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love's Introduction



Paul sends this letter to the church at Thessalonica which he describes “which is in God and the Lord Jesus Christ.” God was the very atmosphere in which the church lived and moved and had its being. Just as the air is in us and we are in the air and cannot live without it, so the true church is in God and God is in the true church and there is no true life for the church without God.

Further, the God in whom the church lives is the God and Father of our Lord Jesus Christ; and, therefore, the church does not shiver in the fear of a God who is a tyrant, but she basks in the sunshine of a God who is love.

In verse 3 of chapter 1, Paul emphasizes three great parts of the Christian life.

First, there is work that is inspired by faith. Much is learned about a man by the way he works. He may work from fear or a sense of duty. He may work for the hope of gain. He may work because he is inspired by faith. His faith is that this is the task given to him by God. He is working in the last analysis not for men but for God.

Second, there is the labor which is prompted by love. Bernard Newman tells how once he stayed in a Bulgarian peasant’s house. All the time he was there the daughter was stitching away making a dress. He said to her, “Don’t you ever get tired of all that sewing?” “Oh, no,” she said, “you see, this is my wedding dress.” Work don for love always has a glory.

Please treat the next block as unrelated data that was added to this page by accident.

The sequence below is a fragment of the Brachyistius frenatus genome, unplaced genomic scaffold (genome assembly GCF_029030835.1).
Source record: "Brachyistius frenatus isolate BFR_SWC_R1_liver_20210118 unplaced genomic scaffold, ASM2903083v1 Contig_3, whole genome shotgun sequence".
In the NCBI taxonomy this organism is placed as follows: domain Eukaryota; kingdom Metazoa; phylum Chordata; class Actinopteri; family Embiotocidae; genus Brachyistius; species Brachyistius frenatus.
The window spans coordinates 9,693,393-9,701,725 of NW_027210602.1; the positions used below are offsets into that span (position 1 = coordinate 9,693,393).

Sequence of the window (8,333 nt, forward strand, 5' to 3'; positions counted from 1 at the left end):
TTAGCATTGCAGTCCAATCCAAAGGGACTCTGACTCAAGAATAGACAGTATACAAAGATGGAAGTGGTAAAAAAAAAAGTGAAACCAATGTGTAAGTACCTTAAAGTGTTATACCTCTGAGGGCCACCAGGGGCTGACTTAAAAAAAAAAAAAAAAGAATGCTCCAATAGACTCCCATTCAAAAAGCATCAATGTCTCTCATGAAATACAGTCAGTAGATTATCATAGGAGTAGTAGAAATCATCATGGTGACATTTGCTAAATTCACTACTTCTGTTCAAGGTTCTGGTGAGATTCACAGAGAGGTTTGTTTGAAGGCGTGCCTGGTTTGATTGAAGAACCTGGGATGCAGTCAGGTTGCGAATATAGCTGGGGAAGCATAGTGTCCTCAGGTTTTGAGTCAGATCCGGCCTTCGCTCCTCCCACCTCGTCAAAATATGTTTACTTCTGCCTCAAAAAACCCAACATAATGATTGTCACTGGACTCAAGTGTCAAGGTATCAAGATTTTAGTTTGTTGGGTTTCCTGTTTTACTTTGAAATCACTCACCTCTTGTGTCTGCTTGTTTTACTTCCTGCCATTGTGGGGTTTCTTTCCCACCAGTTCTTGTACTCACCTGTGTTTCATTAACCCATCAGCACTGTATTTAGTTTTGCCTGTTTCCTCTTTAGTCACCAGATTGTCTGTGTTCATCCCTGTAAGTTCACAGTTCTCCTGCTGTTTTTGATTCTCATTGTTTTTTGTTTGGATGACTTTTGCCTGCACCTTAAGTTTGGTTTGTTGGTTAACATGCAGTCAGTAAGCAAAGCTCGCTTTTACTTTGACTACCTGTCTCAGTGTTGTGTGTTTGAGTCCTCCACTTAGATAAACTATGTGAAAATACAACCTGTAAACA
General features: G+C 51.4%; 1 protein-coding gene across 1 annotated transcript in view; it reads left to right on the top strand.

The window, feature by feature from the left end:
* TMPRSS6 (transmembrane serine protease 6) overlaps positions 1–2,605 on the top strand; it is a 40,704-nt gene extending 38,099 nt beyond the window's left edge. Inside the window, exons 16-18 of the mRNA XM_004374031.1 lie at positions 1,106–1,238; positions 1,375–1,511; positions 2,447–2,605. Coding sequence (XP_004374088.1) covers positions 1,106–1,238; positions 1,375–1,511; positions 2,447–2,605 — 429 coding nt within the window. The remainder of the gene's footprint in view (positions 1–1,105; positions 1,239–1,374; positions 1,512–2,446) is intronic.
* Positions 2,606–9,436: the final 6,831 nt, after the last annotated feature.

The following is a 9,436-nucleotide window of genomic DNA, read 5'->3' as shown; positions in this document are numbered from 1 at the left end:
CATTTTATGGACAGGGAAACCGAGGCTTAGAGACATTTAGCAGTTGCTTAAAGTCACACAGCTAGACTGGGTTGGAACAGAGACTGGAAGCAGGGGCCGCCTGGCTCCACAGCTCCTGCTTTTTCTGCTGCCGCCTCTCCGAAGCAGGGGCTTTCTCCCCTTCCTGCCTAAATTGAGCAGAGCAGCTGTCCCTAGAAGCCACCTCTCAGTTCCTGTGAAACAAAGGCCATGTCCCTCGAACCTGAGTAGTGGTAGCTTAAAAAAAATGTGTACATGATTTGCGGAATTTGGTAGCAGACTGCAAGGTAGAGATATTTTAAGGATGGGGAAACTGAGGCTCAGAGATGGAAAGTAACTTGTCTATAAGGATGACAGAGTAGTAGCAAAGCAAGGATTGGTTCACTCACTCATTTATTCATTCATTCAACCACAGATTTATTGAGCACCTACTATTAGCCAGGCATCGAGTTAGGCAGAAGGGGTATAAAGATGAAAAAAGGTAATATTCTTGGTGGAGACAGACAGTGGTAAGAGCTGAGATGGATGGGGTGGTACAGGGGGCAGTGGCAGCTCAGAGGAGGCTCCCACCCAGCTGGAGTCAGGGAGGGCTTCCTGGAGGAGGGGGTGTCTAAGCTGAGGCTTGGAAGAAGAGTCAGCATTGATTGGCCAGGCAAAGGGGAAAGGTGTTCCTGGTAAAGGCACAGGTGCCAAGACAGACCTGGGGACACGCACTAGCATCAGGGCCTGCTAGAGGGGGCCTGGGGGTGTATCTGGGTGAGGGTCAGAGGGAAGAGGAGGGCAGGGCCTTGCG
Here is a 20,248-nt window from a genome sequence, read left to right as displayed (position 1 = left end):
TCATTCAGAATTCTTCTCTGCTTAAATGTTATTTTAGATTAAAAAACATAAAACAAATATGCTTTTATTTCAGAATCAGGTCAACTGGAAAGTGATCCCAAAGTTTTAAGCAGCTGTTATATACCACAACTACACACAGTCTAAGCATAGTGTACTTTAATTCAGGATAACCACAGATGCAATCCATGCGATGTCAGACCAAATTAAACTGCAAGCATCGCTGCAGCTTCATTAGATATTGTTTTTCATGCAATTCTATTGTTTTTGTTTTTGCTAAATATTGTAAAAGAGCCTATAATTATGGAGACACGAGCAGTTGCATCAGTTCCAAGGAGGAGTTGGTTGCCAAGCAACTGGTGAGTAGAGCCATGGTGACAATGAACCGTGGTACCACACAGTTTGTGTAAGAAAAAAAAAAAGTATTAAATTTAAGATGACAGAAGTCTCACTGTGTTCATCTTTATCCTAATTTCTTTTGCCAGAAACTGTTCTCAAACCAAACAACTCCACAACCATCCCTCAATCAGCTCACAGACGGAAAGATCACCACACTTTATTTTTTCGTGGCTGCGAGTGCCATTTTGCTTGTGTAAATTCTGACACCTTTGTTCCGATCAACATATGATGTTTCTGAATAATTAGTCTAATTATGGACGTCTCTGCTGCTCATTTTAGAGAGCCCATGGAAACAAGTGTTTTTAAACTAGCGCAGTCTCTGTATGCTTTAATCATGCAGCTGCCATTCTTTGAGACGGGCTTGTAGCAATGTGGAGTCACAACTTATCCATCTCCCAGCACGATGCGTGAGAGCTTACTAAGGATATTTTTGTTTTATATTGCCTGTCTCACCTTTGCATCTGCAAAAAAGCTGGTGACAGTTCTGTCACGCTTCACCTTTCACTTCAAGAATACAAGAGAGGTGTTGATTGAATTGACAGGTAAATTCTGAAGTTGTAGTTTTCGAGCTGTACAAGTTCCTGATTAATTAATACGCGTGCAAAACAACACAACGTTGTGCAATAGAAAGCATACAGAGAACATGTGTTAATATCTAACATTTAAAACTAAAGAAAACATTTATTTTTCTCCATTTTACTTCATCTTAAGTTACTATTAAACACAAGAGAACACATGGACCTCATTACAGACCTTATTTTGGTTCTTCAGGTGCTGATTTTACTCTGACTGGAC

Third, there is endurance which is founded on hope. As Alexander the Great was setting out on his campaigns, he divided all his possessions among his friends. Someone said to him, “But you are keeping nothing for yourself.” “Oh, yes, I am,” he replied. “I have kept on hopes.”

A man can endure anything as long as he has hope. With hope, we are walking into the light rather than into the night.

In verse 4 Paul speaks of the Thessalonians as brothers beloved by God. That phrase was one which the Jews applied only to supremely great men like Moses and Solomon, and to the nation of Israel itself. Now the greatest privilege of the greatest men of God’s chosen people has been extended to the humblest of the Gentiles.

Verse 8 speaks of the Thessalonians sounding forth like a trumpet; the work could also mean crashing out like a roll of thunder. There is something tremendous about the sheer defiance of early Christianity. When all prudence would have dictated a way of life that would escape notice and so avoid danger and persecution, the Christians blazoned forth their faith. They were never ashamed to show who they were and whom they sought to serve.

Finally, in verses 9 and 10 two words are used which are characteristic of the Christian life. The Thessalonians served God and waited on the coming of Christ. The Christian is called upon to serve in the world and to wait for glory. The loyal service and the patient waiting were the necessary preludes to the glory of heaven.

Gary’s Wednesday Word

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